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Rescuers called off search efforts for six missing crewmen Thursday from a cargo ship that sank in the North Sea after a collision with another vessel. The presumed death toll is 11 — taking into account the missing and five bodies found so far.
A day after the Baltic Ace capsized in international waters off Netherlands' southern coast, search helicopters, planes and coast guard ships were called back to their bases amid icy conditions.
"Given the water temperature and the amount of time that's passed, we don't have any hope for more survivors," Peter Westenberg of the Dutch coast guard said.
Westenberg said passing ships were still being notified by radio to remain alert for possible human remains.
The 148-meter (485-foot) Baltic Ace sank Wednesday evening after colliding with the 134-meter (440-foot) container ship Corvus J near busy shipping lanes. The cause of the collision wasn't known.
Thirteen members of the ship's 24-man crew were rescued after the collision.
The Dutch waterways agency has located the spot of the wreck about 65 kilometers (40 miles) from land, and marked out the area with buoys. A ship is posted near the spot to help guide shipping traffic. The agency said it is in contact with the ship's owner about possible salvage operations.
The Baltic Ace, carrying a cargo of cars, sank quickly as the crew tried to abandon ship.
Dutch police have identified the five victims whose bodies have been found as two Poles, aged 47 and 50; two Filipinos aged 30 and 51; and a 47-year-old Ukrainian.
All survivors were expected to fully recover.
Janusz Wolosz, an official with the Polish Embassy in The Hague, said that in addition to the two Polish crewmembers who have been confirmed dead, three are missing and six crew, including the Polish captain, were recovering after being rescued.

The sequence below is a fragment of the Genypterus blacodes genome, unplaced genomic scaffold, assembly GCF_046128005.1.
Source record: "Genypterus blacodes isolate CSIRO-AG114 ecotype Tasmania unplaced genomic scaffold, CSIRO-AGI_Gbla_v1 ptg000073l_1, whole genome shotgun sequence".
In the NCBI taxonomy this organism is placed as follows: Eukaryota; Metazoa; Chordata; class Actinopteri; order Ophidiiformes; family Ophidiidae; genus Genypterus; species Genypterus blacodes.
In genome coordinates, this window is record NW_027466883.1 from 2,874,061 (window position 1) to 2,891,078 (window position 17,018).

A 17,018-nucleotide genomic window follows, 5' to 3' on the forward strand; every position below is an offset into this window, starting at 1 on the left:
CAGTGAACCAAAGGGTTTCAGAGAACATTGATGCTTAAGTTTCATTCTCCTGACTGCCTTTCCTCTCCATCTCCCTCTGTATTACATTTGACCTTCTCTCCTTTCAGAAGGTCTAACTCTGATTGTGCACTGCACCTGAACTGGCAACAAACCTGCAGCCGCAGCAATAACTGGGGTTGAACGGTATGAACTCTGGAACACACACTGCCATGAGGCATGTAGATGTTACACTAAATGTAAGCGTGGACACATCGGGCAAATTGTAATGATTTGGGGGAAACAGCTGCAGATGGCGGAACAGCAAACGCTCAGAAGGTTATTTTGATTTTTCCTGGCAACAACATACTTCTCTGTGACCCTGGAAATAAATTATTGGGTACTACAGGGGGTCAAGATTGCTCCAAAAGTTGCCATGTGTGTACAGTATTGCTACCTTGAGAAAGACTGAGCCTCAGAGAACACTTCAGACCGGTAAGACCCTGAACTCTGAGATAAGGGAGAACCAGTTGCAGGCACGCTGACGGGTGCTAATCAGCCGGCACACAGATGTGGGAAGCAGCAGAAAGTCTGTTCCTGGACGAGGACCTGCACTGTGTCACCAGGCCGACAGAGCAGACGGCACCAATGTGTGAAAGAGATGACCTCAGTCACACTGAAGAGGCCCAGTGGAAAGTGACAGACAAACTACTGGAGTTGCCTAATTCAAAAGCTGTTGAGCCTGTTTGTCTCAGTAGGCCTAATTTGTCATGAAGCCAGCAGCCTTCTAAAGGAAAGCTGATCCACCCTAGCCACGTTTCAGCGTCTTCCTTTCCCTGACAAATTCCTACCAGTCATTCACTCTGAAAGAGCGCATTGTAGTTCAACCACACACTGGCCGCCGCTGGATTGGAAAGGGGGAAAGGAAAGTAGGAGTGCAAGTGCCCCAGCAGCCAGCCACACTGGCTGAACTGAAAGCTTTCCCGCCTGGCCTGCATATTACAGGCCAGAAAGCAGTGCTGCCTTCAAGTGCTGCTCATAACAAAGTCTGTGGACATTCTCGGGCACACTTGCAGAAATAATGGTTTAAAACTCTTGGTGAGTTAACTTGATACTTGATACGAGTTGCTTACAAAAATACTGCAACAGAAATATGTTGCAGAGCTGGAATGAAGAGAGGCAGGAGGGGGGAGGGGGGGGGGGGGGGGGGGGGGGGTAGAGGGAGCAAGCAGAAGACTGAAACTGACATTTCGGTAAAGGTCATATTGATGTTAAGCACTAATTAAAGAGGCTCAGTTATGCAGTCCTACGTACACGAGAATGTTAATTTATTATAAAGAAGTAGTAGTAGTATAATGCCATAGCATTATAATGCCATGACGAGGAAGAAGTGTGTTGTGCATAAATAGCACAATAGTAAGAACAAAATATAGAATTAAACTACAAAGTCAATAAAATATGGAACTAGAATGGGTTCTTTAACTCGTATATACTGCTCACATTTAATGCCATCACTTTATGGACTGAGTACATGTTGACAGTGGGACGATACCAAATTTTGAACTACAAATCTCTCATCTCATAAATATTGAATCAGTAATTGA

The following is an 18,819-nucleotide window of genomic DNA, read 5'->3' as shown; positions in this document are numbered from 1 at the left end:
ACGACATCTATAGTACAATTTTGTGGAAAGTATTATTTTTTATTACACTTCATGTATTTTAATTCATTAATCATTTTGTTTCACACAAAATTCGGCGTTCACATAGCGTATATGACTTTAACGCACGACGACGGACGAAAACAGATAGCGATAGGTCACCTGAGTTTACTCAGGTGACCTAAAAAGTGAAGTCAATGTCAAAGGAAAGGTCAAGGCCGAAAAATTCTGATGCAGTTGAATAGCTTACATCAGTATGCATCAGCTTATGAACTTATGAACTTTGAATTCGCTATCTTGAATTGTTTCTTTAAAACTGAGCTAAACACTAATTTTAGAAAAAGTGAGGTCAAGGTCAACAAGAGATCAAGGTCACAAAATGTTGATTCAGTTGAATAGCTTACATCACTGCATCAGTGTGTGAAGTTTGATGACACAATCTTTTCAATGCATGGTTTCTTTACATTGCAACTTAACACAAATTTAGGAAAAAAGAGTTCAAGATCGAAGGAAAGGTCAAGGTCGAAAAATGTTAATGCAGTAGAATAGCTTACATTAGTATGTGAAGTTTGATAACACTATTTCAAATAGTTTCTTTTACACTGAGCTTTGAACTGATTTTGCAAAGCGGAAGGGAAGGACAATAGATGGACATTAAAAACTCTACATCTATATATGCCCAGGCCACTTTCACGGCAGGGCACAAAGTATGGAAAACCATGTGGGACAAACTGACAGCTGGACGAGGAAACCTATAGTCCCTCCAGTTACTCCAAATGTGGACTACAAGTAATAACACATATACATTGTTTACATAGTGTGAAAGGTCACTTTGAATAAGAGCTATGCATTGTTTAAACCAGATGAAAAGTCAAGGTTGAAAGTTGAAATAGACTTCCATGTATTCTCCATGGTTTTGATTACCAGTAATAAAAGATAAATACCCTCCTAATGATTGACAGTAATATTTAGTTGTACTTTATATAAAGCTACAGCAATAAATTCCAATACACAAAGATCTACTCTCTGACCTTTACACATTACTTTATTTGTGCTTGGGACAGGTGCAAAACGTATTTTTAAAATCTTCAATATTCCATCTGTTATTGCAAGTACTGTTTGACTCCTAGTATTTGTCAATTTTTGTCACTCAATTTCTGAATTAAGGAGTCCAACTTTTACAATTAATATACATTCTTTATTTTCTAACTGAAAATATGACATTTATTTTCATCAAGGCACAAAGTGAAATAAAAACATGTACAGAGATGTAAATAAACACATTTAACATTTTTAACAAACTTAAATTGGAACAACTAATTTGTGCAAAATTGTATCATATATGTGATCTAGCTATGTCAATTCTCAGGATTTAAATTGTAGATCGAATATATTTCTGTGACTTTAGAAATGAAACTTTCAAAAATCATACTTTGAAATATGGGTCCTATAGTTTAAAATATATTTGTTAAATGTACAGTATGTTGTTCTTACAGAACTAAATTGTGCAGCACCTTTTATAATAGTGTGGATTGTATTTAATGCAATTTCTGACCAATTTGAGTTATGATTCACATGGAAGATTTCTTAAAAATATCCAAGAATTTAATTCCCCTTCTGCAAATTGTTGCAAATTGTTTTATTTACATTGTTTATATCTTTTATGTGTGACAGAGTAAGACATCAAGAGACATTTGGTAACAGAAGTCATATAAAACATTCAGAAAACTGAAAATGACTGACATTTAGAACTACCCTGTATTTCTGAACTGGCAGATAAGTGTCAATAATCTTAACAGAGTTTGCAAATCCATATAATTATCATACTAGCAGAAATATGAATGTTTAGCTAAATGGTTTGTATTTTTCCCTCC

"They were all well-qualified for their jobs," said Mariusz Lenckowski, of the agency that employed the Polish seamen. He said the Baltic Ace was built in the Gdynia shipyard in Poland in 2007.
The Baltic Ace, sailing under a Bahamas flag, was heading from the Belgian port of Zeebrugge to Kotka in Finland, and the Cyprus-registered Corvus J was on its way from Grangemouth in Scotland to Antwerp, Belgium.
Photos of the Corvus J published by the coast guard showed serious damage to its prow, but it was not considered in danger of sinking. Its 12-man crew was unharmed and had assisted in the search Wednesday, but Thursday it sailed to Vlissingen, Netherlands, for repairs.
Sandra Groenendal of the Dutch Safety Board said responsibility for investigating the crash lies with the states under whose flags the ships were sailing — the Bahamas and Cyprus — because the collision happened outside Dutch territorial waters. However, she added it was possible those states would seek Dutch assistance.
The owner of the Baltic Ace, Ray Car Carriers Ltd., and its manager, STAMCO Ship Management Co. Ltd., put out a statement of condolences to the families of the dead and missing crew, and said they will be offered support.
Company representatives weren't available Thursday to answer questions about the cargo or how much fuel might still be aboard the wrecked vessel.
Netherlands government data show 260,000 ships cross through Dutch waters annually, mostly foreign ships. Due in part to the nearby location of Rotterdam, Europe's largest port, the area is one of the busiest shipping lanes in the world, yet fewer than 20 accidents happen annually, and fatal injuries are rare.
Associated Press writers Mike Corder in The Hague, and Monica Scislowska in Warsaw, Poland, contributed to this report.